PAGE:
I invited author Sally Jenkins to share some of her tips on public speaking. Here’s her advice for anyone planning that nerve-wracking first author event:
All writers, whether traditionally, self or unpublished, need to learn the skill of self-marketing. If the world doesn’t know you exist, it isn’t going to read your work. Social media is a great publicity tool but is impersonal and the posts are soon forgotten. Nothing beats getting away from the computer and talking to readers. Personal contact lives in the mind far longer than a tweet or a gif.
Author events are a great way of generating this personal contact and libraries are a good venue for authors new to addressing an audience. Most libraries are keen to increase their footfall and become community hubs rather than just book depositories, therefore they welcome author events.
Preparation is key to a successful author event and below are some points to help you in the construction of an attention-holding author talk:
- Plan to speak for around 40 to 45 minutes, to be followed by questions from the audience. The whole event should last about an hour.
- Divide the talk into ten minute chunks. Each chunk should focus on a different topic, such as the inspiration behind your book, the research needed along the way or your typical writing day. This regular change of subject will re-ignite the attention of the audience and give you, the speaker, a burst of energy.
- Have a memorable opening. My current author talk is about writing a psychological thriller. I start by teaching the audience ‘how to make money out of murder’ and produce a selection of murder weapons as visual aids. Having grabbed their attention, I switch to writing-related topics.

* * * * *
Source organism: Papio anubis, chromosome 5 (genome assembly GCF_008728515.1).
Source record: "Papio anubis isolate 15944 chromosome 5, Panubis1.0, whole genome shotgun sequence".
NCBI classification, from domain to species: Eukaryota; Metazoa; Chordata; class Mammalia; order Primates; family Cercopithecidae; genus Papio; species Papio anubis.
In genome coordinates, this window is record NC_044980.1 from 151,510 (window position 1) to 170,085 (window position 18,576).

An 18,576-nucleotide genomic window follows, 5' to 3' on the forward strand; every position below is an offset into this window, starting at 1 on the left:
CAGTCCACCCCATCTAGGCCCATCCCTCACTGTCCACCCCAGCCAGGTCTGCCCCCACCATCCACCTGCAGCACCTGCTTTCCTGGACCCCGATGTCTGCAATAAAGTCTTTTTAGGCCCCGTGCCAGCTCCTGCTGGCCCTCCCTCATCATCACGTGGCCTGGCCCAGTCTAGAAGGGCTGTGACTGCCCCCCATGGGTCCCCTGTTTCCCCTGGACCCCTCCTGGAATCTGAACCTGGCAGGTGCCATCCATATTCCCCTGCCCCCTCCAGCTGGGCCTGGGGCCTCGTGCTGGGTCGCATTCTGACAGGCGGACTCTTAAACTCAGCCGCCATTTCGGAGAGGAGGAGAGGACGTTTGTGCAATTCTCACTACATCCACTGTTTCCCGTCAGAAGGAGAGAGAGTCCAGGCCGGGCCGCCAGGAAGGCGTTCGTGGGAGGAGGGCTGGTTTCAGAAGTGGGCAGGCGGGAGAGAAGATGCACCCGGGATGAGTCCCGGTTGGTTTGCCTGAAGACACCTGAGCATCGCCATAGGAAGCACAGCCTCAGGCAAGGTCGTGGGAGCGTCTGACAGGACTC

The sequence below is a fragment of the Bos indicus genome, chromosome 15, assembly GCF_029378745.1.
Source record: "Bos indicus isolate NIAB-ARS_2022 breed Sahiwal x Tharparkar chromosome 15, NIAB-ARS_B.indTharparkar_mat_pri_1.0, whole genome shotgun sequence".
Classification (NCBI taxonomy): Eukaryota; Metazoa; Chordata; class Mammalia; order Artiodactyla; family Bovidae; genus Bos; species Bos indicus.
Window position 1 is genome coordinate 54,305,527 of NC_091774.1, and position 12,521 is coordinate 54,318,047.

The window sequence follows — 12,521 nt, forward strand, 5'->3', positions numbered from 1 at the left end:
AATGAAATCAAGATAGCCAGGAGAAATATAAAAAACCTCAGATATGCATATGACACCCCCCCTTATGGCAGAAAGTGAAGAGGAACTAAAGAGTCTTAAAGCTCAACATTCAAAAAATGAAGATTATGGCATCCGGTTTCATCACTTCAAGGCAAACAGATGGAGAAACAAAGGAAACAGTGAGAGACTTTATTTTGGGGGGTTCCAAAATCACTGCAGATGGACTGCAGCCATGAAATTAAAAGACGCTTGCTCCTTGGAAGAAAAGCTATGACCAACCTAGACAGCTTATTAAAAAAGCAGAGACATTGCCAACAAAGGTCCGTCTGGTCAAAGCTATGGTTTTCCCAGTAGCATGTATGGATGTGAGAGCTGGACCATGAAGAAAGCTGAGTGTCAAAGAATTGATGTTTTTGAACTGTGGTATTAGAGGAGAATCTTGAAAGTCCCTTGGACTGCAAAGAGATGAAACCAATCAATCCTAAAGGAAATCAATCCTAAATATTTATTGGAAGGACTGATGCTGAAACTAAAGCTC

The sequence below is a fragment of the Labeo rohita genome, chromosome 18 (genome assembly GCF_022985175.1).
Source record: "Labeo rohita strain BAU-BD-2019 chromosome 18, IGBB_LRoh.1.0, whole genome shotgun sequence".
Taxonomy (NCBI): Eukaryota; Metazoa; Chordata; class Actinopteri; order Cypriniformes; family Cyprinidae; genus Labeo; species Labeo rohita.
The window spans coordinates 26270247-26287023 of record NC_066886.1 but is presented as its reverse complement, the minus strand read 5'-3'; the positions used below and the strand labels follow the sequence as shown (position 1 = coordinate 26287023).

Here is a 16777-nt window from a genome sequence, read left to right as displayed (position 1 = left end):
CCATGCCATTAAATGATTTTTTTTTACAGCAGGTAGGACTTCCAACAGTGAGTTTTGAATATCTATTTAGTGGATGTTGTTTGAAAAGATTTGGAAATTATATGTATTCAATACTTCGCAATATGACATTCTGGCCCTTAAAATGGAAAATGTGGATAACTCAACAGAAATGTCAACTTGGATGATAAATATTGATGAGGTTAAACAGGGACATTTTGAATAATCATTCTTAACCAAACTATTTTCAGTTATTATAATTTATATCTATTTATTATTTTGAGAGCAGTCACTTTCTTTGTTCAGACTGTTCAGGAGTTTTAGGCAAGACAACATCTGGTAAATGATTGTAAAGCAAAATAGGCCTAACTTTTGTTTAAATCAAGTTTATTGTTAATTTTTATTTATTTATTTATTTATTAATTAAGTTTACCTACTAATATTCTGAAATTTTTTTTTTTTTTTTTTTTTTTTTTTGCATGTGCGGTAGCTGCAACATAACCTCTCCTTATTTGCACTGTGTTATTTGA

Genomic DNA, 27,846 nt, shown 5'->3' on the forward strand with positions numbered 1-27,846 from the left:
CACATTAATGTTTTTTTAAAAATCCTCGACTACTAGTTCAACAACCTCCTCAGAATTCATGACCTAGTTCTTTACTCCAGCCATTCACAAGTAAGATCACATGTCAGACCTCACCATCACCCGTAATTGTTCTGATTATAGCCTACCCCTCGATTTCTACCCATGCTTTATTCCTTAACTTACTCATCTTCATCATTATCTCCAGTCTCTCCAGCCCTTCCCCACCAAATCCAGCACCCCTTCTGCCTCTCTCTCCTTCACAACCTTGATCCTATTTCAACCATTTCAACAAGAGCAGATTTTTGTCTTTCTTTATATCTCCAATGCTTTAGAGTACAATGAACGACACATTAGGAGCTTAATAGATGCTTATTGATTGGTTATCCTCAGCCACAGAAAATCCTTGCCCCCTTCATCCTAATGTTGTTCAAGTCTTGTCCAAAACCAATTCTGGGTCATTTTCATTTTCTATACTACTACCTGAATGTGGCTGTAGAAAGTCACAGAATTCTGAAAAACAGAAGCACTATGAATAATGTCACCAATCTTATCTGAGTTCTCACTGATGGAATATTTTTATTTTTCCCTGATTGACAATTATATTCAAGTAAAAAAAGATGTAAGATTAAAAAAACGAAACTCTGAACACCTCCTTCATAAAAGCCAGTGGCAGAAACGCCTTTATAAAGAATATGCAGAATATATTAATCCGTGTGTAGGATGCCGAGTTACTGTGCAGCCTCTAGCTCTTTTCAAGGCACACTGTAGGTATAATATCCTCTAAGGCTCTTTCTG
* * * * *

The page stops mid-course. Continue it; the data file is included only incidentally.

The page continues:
- Don’t read the talk from a script. Make bullet point notes and talk freely around each bullet point. This will enable you to make eye contact with the audience and build a good rapport.
- Accept that a little bit of stage-fright is good. Adrenaline sharpens your performance. But don’t let it overwhelm you – focus on sharing your enthusiasm for books and writing with the audience.
- Include a maximum of three readings from the book and make them short, two to three minutes is sufficient. Unless you are a trained actor, it’s difficult to hold audience attention when reading aloud. If you need glasses for small print, reproduce the extract on A4 paper in a large font. This will enable you to read without glasses and maintain better eye contact with the audience.
- A few months before the event, join a Speakers’ or Toastmasters’ Club to practise speaking in front of an audience. Both organisations will provide constructive feedback on how you’re doing and enable you to gain experience.
- Take some books to sell! Also useful are a cash float for giving change and some business cards in case anyone wants to book you to speak at their WI or other organisation.
Well done on holding your first author event! It’s OK to feel exhausted! Now, take some time to analyse how it went and then start planning the next one. Good luck and enjoy!
Sally Jenkins is an author and speaker. In 2018 she represented the Midlands in the National Speech Competition held by the Association of Speakers Clubs. Her book, Public Speaking for Absolute Beginners, is designed to hold the hand of the novice speaker. It contains information on constructing a talk, managing speaking engagements and creating speeches for special occasions.
Sally blogs about writing, reading and life at https://sally-jenkins.com/blog/
Public Speaking for Absolute Beginners is available from Amazon: https://www.amazon.co.uk/Public-Speaking-Absolute-Beginners-Confidence/dp/1795575182/